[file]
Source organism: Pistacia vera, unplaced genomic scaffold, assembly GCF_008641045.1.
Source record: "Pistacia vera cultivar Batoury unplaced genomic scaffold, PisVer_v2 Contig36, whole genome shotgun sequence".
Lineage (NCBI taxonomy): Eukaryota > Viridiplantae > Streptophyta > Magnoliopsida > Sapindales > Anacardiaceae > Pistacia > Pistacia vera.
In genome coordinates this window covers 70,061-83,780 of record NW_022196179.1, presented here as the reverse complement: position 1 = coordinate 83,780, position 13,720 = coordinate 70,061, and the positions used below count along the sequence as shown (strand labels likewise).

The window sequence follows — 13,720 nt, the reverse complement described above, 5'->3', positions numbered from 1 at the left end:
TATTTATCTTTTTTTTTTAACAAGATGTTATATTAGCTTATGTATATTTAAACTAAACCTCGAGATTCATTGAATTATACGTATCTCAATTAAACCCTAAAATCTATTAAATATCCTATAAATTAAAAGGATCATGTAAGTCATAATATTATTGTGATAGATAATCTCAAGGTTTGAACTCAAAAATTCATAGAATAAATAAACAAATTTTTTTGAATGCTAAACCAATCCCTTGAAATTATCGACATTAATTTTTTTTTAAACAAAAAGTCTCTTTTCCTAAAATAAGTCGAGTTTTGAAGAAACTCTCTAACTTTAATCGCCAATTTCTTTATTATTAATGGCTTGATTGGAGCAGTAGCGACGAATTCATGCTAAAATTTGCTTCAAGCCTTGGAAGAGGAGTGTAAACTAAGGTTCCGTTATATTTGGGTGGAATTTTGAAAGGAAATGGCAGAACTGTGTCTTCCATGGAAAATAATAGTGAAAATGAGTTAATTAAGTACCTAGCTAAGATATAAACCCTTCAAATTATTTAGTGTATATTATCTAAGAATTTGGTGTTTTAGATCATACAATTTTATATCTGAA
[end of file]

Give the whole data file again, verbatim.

Source organism: Pistacia vera, unplaced genomic scaffold, assembly GCF_008641045.1.
Source record: "Pistacia vera cultivar Batoury unplaced genomic scaffold, PisVer_v2 Contig36, whole genome shotgun sequence".
Lineage (NCBI taxonomy): Eukaryota > Viridiplantae > Streptophyta > Magnoliopsida > Sapindales > Anacardiaceae > Pistacia > Pistacia vera.
In genome coordinates this window covers 70,061-83,780 of record NW_022196179.1, presented here as the reverse complement: position 1 = coordinate 83,780, position 13,720 = coordinate 70,061, and the positions used below count along the sequence as shown (strand labels likewise).

The window sequence follows — 13,720 nt, the reverse complement described above, 5'->3', positions numbered from 1 at the left end:
TATTTATCTTTTTTTTTTAACAAGATGTTATATTAGCTTATGTATATTTAAACTAAACCTCGAGATTCATTGAATTATACGTATCTCAATTAAACCCTAAAATCTATTAAATATCCTATAAATTAAAAGGATCATGTAAGTCATAATATTATTGTGATAGATAATCTCAAGGTTTGAACTCAAAAATTCATAGAATAAATAAACAAATTTTTTTGAATGCTAAACCAATCCCTTGAAATTATCGACATTAATTTTTTTTTAAACAAAAAGTCTCTTTTCCTAAAATAAGTCGAGTTTTGAAGAAACTCTCTAACTTTAATCGCCAATTTCTTTATTATTAATGGCTTGATTGGAGCAGTAGCGACGAATTCATGCTAAAATTTGCTTCAAGCCTTGGAAGAGGAGTGTAAACTAAGGTTCCGTTATATTTGGGTGGAATTTTGAAAGGAAATGGCAGAACTGTGTCTTCCATGGAAAATAATAGTGAAAATGAGTTAATTAAGTACCTAGCTAAGATATAAACCCTTCAAATTATTTAGTGTATATTATCTAAGAATTTGGTGTTTTAGATCATACAATTTTATATCTGAA